• The "free market" doesn't work for anyone except the nebulous ether filled will global corporations who can flutter about from nation to nation as conditions change.

  • Anywhere. In almost every country, politicians are purchased by local business interests and serve as little more than "useful idiots" in the service of the wealthy. That's the world as it is, not as you learned it in civics class.

  • It's 250% only on companies which will start selling to US newly. Existing companies will pay only 31% tariff.

  • by bug1 (96678) on Friday May 18, 2012 @09:38AM (#40040921)

    Damn these pesky chinnese customers and the superior products...

    How dare they supply us with the means to reduce our dependence on foreign energy sources, help us get energy security, reduce our carbon footprint, do it cheaper than we can do it for ourselves, and probably lend us the money to do it.

    They must be stopped.

  • by doston (2372830) on Friday May 18, 2012 @09:43AM (#40040983)
    If the US was really interested in protecting an American industry, they could have chosen any number of industries that have been destroyed by foreign competition. Rather than protecting small solar companies, they're protecting dirty US energy companies. "Critics (people who understand the industry) say the decision may end up raising prices and hurting the U.S. renewable energy industry." Yeah, a small price to pay to keep your donors in the oil, natural gas and coal industries happy.
  • by Gothmolly (148874) on Friday May 18, 2012 @09:44AM (#40040985)

    In general they whack us with 10x the import tariff we apply to them - that is the problem. They're exporting their unemployment to the US, because if you have 400M unemployed young men running around, revolution-y things start happening.

  • by cdrguru (88047) on Friday May 18, 2012 @09:44AM (#40041011) Homepage

    This sounds pretty good on the surface - the US government finally doing something that might positively effect the economy and workers.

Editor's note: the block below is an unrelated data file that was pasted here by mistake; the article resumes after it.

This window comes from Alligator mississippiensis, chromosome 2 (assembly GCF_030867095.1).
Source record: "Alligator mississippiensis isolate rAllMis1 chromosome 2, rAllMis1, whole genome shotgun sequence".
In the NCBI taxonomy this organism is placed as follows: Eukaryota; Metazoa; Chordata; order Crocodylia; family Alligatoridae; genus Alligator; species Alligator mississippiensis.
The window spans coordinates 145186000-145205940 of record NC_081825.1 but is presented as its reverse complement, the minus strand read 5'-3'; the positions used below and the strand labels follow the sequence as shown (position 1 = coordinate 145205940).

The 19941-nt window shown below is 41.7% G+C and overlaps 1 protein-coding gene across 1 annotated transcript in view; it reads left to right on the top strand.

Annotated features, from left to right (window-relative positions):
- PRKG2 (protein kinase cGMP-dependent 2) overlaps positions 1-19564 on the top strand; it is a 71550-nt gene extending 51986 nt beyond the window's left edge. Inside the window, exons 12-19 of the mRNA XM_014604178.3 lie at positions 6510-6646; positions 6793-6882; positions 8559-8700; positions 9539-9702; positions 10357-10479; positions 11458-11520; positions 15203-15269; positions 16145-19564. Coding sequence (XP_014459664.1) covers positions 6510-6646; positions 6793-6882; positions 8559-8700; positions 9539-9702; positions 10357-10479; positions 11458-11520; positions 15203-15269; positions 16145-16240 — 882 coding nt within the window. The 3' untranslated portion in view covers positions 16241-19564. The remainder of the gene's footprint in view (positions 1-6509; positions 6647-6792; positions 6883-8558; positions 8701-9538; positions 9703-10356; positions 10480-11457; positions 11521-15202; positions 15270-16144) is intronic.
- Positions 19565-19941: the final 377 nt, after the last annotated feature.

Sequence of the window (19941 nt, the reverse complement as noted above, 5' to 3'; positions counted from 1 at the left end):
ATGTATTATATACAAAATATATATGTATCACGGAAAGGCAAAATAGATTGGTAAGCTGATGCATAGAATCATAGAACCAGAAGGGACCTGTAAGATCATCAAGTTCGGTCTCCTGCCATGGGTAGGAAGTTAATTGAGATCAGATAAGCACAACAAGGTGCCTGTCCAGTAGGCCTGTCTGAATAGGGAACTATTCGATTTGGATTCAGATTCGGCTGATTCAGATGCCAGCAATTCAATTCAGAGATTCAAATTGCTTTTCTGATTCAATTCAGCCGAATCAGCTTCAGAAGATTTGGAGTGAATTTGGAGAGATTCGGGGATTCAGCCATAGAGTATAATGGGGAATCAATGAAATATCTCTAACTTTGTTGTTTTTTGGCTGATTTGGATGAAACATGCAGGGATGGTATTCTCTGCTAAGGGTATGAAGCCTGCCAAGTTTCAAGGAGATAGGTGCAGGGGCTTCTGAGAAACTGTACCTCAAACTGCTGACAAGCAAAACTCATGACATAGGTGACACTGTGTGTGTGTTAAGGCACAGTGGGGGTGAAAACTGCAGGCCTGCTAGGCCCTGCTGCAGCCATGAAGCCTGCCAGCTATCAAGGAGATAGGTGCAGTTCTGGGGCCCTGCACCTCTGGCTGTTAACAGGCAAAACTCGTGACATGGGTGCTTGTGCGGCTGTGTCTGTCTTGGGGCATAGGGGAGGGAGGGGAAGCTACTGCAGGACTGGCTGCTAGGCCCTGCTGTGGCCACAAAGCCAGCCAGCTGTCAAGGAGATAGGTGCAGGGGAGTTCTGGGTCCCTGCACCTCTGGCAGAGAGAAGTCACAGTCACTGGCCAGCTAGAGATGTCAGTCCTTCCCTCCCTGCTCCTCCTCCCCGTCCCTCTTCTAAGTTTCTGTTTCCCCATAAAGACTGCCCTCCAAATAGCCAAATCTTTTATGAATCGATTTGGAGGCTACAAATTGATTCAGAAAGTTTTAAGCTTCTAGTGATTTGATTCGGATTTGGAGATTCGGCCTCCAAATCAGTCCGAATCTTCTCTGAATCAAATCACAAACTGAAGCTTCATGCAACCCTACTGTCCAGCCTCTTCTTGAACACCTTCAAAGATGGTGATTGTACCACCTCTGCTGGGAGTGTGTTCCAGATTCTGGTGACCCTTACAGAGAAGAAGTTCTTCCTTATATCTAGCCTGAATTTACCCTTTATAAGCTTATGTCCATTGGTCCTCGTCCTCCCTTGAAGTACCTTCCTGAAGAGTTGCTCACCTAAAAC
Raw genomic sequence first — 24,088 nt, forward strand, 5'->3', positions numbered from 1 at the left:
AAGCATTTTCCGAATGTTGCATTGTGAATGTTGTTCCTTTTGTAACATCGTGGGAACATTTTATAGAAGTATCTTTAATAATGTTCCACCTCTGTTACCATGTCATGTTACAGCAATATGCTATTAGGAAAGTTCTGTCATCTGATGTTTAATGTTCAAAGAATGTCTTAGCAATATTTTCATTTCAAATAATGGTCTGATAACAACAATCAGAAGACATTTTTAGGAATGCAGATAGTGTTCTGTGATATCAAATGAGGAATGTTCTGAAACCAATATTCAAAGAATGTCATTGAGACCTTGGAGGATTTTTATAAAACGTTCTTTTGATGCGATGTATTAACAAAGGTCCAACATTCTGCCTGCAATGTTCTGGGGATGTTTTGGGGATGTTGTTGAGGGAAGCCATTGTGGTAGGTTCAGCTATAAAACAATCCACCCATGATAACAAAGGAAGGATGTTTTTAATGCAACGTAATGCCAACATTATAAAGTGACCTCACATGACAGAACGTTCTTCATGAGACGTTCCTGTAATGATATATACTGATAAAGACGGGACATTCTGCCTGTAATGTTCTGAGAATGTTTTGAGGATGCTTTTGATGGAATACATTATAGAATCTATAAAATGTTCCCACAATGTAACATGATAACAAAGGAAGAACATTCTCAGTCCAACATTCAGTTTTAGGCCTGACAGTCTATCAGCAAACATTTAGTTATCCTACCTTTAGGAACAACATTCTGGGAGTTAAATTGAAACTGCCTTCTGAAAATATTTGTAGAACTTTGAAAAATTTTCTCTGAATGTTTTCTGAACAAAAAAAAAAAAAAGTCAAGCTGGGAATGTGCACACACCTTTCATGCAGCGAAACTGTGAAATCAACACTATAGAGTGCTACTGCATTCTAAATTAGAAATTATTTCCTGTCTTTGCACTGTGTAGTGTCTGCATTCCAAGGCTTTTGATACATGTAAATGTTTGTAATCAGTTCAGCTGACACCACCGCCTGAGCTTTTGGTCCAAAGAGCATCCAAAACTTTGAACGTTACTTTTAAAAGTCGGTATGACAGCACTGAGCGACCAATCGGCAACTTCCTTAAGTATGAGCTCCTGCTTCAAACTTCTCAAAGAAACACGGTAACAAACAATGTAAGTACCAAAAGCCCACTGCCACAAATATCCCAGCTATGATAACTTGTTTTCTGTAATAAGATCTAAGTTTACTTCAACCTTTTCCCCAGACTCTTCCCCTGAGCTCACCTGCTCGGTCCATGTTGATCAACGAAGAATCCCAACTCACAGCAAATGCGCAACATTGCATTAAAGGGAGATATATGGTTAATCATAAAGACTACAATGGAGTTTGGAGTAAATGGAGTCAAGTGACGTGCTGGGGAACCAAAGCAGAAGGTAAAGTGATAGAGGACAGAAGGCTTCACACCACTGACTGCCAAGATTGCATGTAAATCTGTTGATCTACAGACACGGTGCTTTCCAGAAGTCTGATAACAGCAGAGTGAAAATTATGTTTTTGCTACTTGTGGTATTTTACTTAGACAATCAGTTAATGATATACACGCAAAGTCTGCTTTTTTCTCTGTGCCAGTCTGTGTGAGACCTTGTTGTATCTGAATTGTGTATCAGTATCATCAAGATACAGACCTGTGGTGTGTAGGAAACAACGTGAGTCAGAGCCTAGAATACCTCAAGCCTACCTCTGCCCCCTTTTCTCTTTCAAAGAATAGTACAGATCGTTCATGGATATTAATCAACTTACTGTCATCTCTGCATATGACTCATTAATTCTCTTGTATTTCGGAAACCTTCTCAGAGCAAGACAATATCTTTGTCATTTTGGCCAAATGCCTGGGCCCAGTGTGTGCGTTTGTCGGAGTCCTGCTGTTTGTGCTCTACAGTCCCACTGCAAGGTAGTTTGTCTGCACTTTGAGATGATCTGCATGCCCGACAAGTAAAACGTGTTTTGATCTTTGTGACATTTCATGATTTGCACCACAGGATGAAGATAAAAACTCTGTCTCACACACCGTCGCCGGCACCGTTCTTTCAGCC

Unfortunately, there is this thing the US belongs to called the WTO. And China is also a member. So, China will complain to the WTO which is all about free, tariff-free trade. WTO will come back with instructions to the US that these tariffs must be removed ... or else. The "or else" part is pretty much that China will introduce their own tariffs on the few US goods imported into China - but also that other countries will be enabled to also tariff US produced goods far in excess of what they are already.

    So the tariff will be removed in a couple of months at most. We all signed on to the WTO and it is an organization that is clearly focused on a race to the bottom. All manufacturing will be in third-world countries with low, low, low labor and production costs. And the sooner the US population understands that the better.

    We have seen the total number of skilled workers employed in the US drop in the last five years or so but it has been on the decline for some time now. Everyone is waiting for the government to "do something" to bring back skilled worker jobs so the middle class can recover and once again spend money on US-produced goods and services. Well, it isn't happening. Companies that employed 10 people doing a particular job have found they can get the job done with four people now. Between just pushing those four people harder and a lessening of demand, four are all that is needed. The other six jobs aren't coming back, not in any realistic time frame. We are looking at what the government says is 8% unemployment but in reality it is more like 30% - when you count the people that are working part-time as Walmart greeters becase there is nothing else. The government cannot force companies to hire back the workers they shed because they simply are not needed. The government cannot create new companies to employ people, unless you really want the WPA and CCC.

  • by Immerman (2627577) on Friday May 18, 2012 @09:51AM (#40041083)

    So, we let subsidized foreign competition drive Solyndra and others to the point where recovery would be virtually impossible, then step in with tariffs that will drive the price of solar up high enough that they would have provided a cost-effective alternative if they hadn't you know, already gone bankrupt. While I agree that in principle the tariffs are a good idea, if I could find my tinfoil hat I'd wonder about established fossil energy interests playing a roll in the timing. Please, somebody tell me there are at least a handful of other innovators this will help out in the short term so I can feel like my government isn't a complete tool.